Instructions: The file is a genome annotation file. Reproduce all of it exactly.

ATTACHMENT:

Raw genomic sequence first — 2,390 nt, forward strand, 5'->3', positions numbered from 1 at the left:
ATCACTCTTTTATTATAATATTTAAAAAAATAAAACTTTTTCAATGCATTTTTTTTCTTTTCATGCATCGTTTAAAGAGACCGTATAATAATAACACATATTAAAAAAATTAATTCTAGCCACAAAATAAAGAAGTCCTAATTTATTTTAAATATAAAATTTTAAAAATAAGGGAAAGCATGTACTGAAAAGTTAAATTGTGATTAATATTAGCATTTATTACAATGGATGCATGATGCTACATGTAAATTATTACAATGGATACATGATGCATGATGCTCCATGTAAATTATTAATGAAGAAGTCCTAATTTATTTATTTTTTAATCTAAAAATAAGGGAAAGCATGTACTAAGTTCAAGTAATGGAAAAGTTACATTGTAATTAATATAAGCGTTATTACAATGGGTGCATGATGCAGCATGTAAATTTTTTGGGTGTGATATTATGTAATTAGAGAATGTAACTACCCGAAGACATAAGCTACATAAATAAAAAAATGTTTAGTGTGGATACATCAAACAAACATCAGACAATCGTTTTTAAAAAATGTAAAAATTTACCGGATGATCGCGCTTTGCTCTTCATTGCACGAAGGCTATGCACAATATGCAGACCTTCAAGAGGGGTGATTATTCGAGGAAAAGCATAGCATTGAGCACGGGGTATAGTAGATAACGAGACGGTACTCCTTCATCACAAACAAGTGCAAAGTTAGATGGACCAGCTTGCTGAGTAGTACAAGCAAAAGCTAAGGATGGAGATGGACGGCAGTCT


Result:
Raw genomic sequence first — 2,390 nt, forward strand, 5'->3', positions numbered from 1 at the left:
ATCACTCTTTTATTATAATATTTAAAAAAATAAAACTTTTTCAATGCATTTTTTTTCTTTTCATGCATCGTTTAAAGAGACCGTATAATAATAACACATATTAAAAAAATTAATTCTAGCCACAAAATAAAGAAGTCCTAATTTATTTTAAATATAAAATTTTAAAAATAAGGGAAAGCATGTACTGAAAAGTTAAATTGTGATTAATATTAGCATTTATTACAATGGATGCATGATGCTACATGTAAATTATTACAATGGATACATGATGCATGATGCTCCATGTAAATTATTAATGAAGAAGTCCTAATTTATTTATTTTTTAATCTAAAAATAAGGGAAAGCATGTACTAAGTTCAAGTAATGGAAAAGTTACATTGTAATTAATATAAGCGTTATTACAATGGGTGCATGATGCAGCATGTAAATTTTTTGGGTGTGATATTATGTAATTAGAGAATGTAACTACCCGAAGACATAAGCTACATAAATAAAAAAATGTTTAGTGTGGATACATCAAACAAACATCAGACAATCGTTTTTAAAAAATGTAAAAATTTACCGGATGATCGCGCTTTGCTCTTCATTGCACGAAGGCTATGCACAATATGCAGACCTTCAAGAGGGGTGATTATTCGAGGAAAAGCATAGCATTGAGCACGGGGTATAGTAGATAACGAGACGGTACTCCTTCATCACAAACAAGTGCAAAGTTAGATGGACCAGCTTGCTGAGTAGTACAAGCAAAAGCTAAGGATGGAGATGGACGGCAGTCT